For this article, I will be illustrating how I spin and form the Cowboy Hat Pins. In this image, the aluminum blank is held between the chuck and the follower block. The follower block should have a small enough outside diameter to allow the spinning tool to push the blank around the first shoulder of the chuck, seating the blank on the chuck and reducing the chance of the blank slipping out. The follower block is held in the tailstock, ideally with a live bearing that allows it to spin along with the metal blank, reducing friction and heat. Typical RPM while spinning is 500-1000. Be sure that the disk is precisely centered. Experienced spinners can do this with the lathe running by loosely holding the disk between the chuck and follower block and centering with a push stick. This is an extremely advanced and dangerous practice so it is advised that you center the disk before starting the lathe.
One of the most challenging aspects of learning metal spinning is that a certain amount of strength and confidence is necessary to get the metal to move (just like in hammer forming). The other challenging aspect is that every piece is a little bit different and knowing exactly how to move the spinning tool and how much force to use only comes with experience. Generally, the force should decrease as you move out towards the edge, which helps keep the edge perpendicular to the axis of rotation. This is critical so that the piece maintains structural integrity, which prevents collapse or wrinkles.
For larger pieces, it will be necessary to trim the edge. Trimming keeps the edge of the piece concentric with its center and relieves some tension that builds up in the piece. The effect is like slightly annealing the piece. When the piece is almost complete, burnishing or polishing the piece is usually done while still mounted on the lathe.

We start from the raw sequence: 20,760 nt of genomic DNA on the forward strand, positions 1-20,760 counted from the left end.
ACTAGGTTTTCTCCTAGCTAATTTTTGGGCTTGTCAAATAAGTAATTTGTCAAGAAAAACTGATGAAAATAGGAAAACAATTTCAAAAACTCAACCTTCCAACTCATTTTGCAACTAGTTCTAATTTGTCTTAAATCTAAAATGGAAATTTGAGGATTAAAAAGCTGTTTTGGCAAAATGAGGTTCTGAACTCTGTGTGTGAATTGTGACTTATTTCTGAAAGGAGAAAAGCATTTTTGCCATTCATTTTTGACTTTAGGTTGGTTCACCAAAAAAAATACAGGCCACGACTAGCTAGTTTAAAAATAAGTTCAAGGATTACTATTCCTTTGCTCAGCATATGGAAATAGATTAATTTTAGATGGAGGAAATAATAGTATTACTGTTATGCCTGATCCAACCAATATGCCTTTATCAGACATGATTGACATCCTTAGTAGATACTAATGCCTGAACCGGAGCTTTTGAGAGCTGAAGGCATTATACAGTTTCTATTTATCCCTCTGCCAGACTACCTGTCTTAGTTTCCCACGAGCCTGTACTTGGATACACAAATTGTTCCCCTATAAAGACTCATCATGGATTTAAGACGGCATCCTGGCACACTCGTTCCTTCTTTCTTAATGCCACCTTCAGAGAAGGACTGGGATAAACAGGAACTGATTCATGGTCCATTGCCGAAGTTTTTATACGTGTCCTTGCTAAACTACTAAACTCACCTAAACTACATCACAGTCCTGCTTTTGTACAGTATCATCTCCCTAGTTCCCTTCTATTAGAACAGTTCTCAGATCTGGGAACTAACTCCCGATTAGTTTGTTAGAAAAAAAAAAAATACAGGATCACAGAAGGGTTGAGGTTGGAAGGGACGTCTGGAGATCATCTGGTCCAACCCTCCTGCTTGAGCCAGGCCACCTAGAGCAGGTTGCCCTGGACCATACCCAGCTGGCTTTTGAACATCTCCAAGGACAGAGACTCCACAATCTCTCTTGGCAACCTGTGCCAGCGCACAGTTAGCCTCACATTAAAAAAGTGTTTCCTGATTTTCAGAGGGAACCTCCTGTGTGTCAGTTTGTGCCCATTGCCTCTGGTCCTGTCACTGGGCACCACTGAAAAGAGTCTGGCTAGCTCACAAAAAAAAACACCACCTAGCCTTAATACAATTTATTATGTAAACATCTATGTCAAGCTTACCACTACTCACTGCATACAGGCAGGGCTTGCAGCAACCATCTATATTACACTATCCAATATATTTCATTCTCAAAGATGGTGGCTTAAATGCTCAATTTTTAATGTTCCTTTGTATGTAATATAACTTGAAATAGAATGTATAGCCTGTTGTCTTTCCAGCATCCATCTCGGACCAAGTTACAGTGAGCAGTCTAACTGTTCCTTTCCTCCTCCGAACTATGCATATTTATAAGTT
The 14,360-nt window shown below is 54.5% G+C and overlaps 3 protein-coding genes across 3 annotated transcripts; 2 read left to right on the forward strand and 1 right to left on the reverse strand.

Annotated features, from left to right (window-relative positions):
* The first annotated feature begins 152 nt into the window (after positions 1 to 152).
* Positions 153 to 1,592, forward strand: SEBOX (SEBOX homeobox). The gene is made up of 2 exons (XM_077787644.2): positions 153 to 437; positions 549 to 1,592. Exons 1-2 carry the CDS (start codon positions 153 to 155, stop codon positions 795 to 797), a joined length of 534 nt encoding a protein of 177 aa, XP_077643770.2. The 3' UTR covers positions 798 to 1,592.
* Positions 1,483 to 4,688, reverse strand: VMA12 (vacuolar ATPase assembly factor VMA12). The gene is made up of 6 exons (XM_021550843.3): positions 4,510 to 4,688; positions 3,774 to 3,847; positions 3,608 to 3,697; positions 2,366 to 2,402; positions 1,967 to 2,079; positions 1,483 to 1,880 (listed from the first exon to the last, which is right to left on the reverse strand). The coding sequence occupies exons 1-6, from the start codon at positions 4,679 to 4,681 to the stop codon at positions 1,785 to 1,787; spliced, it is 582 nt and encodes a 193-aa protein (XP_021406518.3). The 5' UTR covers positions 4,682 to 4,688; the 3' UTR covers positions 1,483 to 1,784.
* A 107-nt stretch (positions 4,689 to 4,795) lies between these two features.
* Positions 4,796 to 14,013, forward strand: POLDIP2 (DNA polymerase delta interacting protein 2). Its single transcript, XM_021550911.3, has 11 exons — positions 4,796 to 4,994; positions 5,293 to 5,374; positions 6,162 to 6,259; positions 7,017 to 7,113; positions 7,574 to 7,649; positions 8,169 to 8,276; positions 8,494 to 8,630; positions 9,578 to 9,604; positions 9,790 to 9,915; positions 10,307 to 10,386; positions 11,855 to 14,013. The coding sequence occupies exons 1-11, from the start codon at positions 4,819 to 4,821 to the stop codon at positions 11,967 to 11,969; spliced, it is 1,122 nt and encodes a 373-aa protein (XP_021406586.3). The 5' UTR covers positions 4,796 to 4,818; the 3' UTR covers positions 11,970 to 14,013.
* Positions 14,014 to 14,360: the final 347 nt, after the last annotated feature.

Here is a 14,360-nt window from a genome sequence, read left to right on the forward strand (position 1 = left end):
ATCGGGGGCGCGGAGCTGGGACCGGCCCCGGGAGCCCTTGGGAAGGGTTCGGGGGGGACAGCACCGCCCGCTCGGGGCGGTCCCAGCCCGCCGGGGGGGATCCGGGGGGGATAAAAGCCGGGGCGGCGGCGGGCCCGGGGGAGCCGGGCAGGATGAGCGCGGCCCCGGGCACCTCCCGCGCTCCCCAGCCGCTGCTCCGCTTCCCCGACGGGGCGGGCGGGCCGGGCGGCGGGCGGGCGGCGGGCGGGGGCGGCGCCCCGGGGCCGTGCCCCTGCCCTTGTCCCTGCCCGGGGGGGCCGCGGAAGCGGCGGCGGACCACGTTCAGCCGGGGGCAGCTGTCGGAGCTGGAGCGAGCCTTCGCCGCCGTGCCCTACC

Although not a typical approach in spinning, the Cowboy Hat Pins have several subsequent forming stages not done on the lathe. Knowing that I would dap the top of the hat in, I spun the blank a little taller to account for the metal compressing back down. I used this example to encourage the incorporation of other techniques along with basic metal spinning.
Since metal spinning is typically used to create hollowware and vessels, I wanted to show a variety of my experiments. As you can see, many of them have involved the exploration of perforated blanks and how the perforations deform through spinning. Other techniques that you see in the samples include the use of a backstick to support the metal while spinning (which can reduce wrinkles), rolling an edge (a standard industrial approach to finishing the edge of the metal), and backspinning (rolling the metal back on itself, like the metal version of a turtleneck sweater).
I did want to share my inspiration for the Cowboy Hat Pins. As a frequent visitor to flea markets, garage sales, and junk shops, I noticed and started collecting the cowboy hat ashtrays pictured. Although some were certainly produced as souvenirs, I see most of them as a form of
folk/outsider art since they are probably inspired by the typical Industrial Art assignment also included here. Ironically (or perhaps prophetically), I began collecting these items before I ever knew that I would end up living in Texas.
By necessity, this article can only be the briefest of introductions to metal spinning. Thankfully, there are a myriad of print and online resources available to anyone interested in pursuing this further. Of course, I would be happy to answer any questions since this article is only able to include the most basic of introductory information. In the future, I am hoping to offer metal spinning workshops and other public demonstrations once suitable venues are found. Please contact me with any suggestions or opportunities on how to share metal spinning with others.
SNAG would like to take this opportunity to recognize our Corporate Members for their support: Facèré Jewelry Art Gallery and Halstead.